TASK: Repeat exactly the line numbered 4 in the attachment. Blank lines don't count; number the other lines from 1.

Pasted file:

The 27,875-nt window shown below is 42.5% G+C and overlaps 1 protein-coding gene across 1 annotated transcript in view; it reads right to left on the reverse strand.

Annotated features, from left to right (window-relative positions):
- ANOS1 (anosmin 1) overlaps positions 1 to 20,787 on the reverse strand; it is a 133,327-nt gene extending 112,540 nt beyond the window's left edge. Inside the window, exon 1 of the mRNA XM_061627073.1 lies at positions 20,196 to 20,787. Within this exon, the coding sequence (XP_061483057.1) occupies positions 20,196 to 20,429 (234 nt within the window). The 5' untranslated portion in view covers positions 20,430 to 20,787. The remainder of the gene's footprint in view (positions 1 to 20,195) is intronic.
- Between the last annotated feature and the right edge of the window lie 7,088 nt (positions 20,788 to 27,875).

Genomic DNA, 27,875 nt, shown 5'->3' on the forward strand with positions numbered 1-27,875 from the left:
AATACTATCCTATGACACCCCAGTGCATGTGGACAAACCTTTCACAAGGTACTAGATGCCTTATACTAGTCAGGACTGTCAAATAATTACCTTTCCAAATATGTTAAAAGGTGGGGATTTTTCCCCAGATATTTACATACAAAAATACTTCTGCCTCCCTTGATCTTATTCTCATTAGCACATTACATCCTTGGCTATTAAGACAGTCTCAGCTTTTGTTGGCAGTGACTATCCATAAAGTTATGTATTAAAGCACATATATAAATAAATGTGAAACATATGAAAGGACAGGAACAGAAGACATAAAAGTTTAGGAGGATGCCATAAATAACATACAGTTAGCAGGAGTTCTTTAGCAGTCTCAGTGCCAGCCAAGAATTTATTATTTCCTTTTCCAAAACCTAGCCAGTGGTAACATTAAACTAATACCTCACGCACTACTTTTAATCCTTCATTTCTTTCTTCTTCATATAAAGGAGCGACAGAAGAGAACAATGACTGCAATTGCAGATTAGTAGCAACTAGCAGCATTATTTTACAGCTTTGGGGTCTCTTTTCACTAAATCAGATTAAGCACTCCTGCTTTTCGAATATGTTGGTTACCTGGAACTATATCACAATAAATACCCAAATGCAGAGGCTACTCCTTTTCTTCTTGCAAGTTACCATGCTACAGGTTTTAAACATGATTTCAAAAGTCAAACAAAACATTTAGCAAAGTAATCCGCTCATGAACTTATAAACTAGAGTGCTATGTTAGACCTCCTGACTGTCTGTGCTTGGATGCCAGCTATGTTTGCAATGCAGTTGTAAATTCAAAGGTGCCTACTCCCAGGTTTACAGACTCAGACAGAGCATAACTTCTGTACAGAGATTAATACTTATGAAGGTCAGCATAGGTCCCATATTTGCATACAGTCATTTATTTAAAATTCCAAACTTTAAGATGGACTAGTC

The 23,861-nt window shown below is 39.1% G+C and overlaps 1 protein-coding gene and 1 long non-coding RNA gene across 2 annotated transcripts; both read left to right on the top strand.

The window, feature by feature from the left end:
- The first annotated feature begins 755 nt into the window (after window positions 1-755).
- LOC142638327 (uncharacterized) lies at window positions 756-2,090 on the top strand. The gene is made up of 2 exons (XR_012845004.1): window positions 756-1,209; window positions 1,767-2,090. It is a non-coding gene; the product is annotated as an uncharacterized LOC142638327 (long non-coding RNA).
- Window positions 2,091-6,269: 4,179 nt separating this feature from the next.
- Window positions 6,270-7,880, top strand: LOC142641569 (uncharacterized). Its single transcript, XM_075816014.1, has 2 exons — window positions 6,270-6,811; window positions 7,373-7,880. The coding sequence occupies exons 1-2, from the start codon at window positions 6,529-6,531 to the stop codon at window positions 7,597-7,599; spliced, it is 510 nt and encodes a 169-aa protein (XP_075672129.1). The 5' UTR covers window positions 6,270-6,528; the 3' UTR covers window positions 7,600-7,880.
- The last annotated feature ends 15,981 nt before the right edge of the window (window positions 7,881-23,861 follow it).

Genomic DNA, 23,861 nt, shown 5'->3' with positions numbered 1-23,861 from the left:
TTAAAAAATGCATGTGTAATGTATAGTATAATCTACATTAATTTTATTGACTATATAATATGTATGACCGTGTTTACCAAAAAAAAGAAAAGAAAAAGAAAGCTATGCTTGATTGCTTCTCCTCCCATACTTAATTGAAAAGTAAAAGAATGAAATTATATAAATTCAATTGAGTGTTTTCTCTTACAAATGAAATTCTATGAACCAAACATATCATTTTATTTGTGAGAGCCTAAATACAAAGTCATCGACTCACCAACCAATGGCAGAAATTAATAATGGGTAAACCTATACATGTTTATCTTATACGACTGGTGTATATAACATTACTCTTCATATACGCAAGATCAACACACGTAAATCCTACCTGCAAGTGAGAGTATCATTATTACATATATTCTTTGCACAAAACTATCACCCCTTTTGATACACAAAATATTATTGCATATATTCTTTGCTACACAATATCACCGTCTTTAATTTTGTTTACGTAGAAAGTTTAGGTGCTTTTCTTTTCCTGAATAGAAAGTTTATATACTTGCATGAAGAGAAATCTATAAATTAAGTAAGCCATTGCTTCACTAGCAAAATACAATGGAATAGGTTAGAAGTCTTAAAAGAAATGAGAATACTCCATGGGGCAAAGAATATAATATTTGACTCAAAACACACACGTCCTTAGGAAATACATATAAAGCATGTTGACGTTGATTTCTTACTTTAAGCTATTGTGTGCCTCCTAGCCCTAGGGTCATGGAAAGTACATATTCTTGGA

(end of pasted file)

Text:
- Between the last annotated feature and the right edge of the window lie 7,088 nt (positions 20,788 to 27,875).